Meng was arrested Dec. 1, 2018, at the request of the United States, which is seeking her extradition on fraud charges. The U.S. alleges that Meng misrepresented facts to HSBC regarding Huawei’s business dealings in Iran, which put the bank at risk of prosecution for violating sanctions against the country.

Both Meng and Chinese tech giant Huawei have denied any wrongdoing and none of the allegations have been tested in court.

READ MORE: Border officials, RCMP followed law in arrest of Meng Wanzhou, Crown says

Meng’s legal team asked the court this week for further documentation to support its argument that her arrest at Vancouver’s airport was unlawful ahead of her extradition trial, which is scheduled to begin in January.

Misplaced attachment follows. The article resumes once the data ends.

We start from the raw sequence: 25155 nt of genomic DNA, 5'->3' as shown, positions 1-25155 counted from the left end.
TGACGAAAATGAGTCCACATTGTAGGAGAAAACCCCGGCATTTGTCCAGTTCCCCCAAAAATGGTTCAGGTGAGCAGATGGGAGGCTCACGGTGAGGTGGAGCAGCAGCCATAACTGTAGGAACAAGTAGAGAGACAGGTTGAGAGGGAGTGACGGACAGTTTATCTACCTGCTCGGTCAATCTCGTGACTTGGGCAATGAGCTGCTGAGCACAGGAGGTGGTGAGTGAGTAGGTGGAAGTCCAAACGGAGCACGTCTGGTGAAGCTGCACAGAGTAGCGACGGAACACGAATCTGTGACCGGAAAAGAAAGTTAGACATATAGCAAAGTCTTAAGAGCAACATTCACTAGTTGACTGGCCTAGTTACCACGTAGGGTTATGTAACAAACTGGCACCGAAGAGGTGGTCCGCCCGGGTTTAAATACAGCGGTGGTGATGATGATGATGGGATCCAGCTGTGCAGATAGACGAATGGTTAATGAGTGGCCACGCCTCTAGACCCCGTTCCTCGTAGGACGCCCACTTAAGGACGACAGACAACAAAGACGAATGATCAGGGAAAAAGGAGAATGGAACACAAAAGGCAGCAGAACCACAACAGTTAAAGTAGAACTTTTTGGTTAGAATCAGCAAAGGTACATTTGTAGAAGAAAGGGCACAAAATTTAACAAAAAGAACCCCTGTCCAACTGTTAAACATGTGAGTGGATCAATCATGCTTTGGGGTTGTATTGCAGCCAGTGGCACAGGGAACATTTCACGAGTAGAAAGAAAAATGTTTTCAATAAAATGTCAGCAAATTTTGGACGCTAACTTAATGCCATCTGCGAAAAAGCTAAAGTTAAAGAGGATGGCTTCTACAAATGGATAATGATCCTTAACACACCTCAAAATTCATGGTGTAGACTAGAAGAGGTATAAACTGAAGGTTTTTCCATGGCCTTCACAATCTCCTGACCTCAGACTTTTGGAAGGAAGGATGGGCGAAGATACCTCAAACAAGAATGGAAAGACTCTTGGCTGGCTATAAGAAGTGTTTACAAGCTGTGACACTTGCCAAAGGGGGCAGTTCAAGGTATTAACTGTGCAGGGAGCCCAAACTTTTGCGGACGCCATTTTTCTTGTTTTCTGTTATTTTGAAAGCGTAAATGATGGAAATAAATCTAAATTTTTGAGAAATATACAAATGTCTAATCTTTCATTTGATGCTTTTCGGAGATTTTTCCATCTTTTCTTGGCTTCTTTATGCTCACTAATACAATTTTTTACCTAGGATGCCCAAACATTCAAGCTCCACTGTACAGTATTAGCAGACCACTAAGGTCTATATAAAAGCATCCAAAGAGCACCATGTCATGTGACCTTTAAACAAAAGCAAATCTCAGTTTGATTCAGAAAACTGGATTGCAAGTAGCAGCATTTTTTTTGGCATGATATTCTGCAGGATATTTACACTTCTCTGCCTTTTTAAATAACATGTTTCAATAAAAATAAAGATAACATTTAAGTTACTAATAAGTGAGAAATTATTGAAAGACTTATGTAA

They narrowed their petition Wednesday at the request of Associate Chief Justice Heather Holmes, submitting a list of information that includes documents and phone calls from border services and RCMP officers who met on Nov. 30, the night before Meng’s arrest.

Fenton has said the defence team must convince Holmes that there is an “air of reality” to its allegations, including that Meng was the subject of an abuse of process, in order to compel further disclosure from the Crown.

Canada’s attorney general will begin presenting its response in court Monday. But in accepting the narrowed request, Crown attorney Robert Frater told Holmes they have already been very co-operative in providing requested materials to the defence including notes related to the Nov. 30 meeting.